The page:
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The MNCs enjoyed major share of market. Local Pharma also had well-known names. The important thing was that the tradition of having a niche-for-own was followed by all. The MNCs had their research products but the local pharma also had their own formulations and brands to boast. The pattern of working was similar, and the customers were the same. The concept of customer services had not come in anywhere, not just in Pharma but in consumer industry too.
The focus was the product, its quality, efficiency/efficacy, durability/predictability, and it was across all industries from automobiles to typewriters to FMCG to Pharma. Gradually, the focus shifted to customer/consumer. Has this shift occurred at the cost of the product features/benefits? The question needs to be delved deeply into.
The MNCs had different cultures and working styles and adhered to it. Austerity, not opulence was the norm. Senior Executives were treated with deference, but protocols were different. Senior Executives in Glaxo head office (then at I. I. Chundringar Road, Karachi) had a separate lift. When the butler went to serve tea to them, he would review his white uniform properly, and include a white head turban. Glaxo was British and showed it. American companies such as Wyeth and Lederle didn’t have such protocols. Heochst being German, was sort of in-between, not very formal but not informal either.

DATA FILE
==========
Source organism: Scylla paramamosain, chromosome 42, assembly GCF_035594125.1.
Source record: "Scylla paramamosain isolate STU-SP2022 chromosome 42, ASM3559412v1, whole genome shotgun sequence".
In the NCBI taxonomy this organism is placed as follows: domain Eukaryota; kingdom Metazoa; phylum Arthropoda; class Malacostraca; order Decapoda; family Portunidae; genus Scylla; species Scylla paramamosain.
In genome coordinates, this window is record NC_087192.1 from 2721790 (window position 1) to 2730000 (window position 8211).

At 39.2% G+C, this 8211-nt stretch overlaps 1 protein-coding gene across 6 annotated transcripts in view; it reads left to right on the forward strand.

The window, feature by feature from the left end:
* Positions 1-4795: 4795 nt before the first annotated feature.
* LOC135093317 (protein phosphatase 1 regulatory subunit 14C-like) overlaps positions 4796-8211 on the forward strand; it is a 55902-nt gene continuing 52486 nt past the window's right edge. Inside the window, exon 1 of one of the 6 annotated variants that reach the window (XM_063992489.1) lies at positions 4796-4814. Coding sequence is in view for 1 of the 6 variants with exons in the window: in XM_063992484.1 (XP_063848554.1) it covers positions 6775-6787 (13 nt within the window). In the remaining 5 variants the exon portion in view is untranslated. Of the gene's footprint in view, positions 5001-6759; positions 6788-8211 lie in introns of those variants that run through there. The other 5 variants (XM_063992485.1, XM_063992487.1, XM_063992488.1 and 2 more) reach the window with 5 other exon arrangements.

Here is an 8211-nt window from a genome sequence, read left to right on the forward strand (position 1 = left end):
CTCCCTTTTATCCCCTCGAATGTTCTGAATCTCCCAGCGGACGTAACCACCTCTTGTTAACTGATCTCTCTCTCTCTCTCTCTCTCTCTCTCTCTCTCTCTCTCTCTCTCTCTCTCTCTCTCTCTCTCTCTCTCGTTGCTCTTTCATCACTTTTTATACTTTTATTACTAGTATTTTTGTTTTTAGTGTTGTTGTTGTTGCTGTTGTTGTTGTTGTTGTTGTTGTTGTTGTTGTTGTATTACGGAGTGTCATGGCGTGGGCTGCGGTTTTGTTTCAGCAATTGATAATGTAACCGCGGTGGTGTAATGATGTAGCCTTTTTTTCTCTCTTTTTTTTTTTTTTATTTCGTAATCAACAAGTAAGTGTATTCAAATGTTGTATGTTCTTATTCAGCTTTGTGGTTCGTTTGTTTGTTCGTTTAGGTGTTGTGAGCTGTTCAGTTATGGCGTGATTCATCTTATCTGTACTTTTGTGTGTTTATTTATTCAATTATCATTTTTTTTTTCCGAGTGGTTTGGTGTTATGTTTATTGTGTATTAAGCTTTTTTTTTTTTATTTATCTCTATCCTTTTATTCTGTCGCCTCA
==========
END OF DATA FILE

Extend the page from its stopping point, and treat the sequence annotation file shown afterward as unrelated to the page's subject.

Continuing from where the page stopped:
The integrity and authenticity of promotional information and claims was watched and guarded. The salespersons were trained and asked not to make any wrong claims. If they didn’t know or were not sure, they had to tell the customers so, and request them to give time to get the desired information. The customers trusted the information given by the salespersons, unless they proved otherwise. When a salesperson established his/her credibility with the customer, he/she would get preferential treatment.
MSD (Merck Sharp Dohme) used to have an interesting element in the pattern/model detailing. It was called ‘Balancing Statement’. And it was usually the most note-worthy adverse effect of the product. The idea probably was that while the customer may be carried away by the good points of the products, he/she should be made cognizant of the undesired effects also. To my knowledge, MSD was the only company that went to such length to reinforce integrity.
The memorization system of Abbott had the advantage that the retention by trainees was higher as compared to others. I felt that personally also. I despised memorization, but I found that I remembered almost everything we learned during training. This was unlike other trainings I had received earlier. In the field, Abbott salespersons delivered the model detailing provided by the head office; they were required to do it. The customers also understood their plight and mostly allowed them to do it. Once, we had a new campaign for Erythromycin about its accumulation into Neutrophils and support to body immune system. I and my colleague presented the whole eight-page folder to a senior professor. He kept listening patiently but said in the end “Don’t try to over-sell your ordinary product to me, I know what it is”. It looked like he would remember it anyway, albeit negatively. I certainly do not mean that we should offend the customers to make them remember us, but I am pointing out the force of Abbott system. I observed at that time and later that Abbott did very well with simple products but not as well with complex/ specialized ones.
But what is Marketing? It is to get the mind-space first, to get the physical-space later.
The rule of 80/20 was always talked about. We were told that 20% customers gave 80% business. We were asked to find those 20% and focus on them. The number of customers was small, but so was the number of salespersons. The average size of a team in most MNCs was between 25-40 nationwide, depending upon the nature of products. The same trend continued in 90s. With such a size, success was impossible without 80/20 focus.
Sometime in August 1985, I received an interesting call……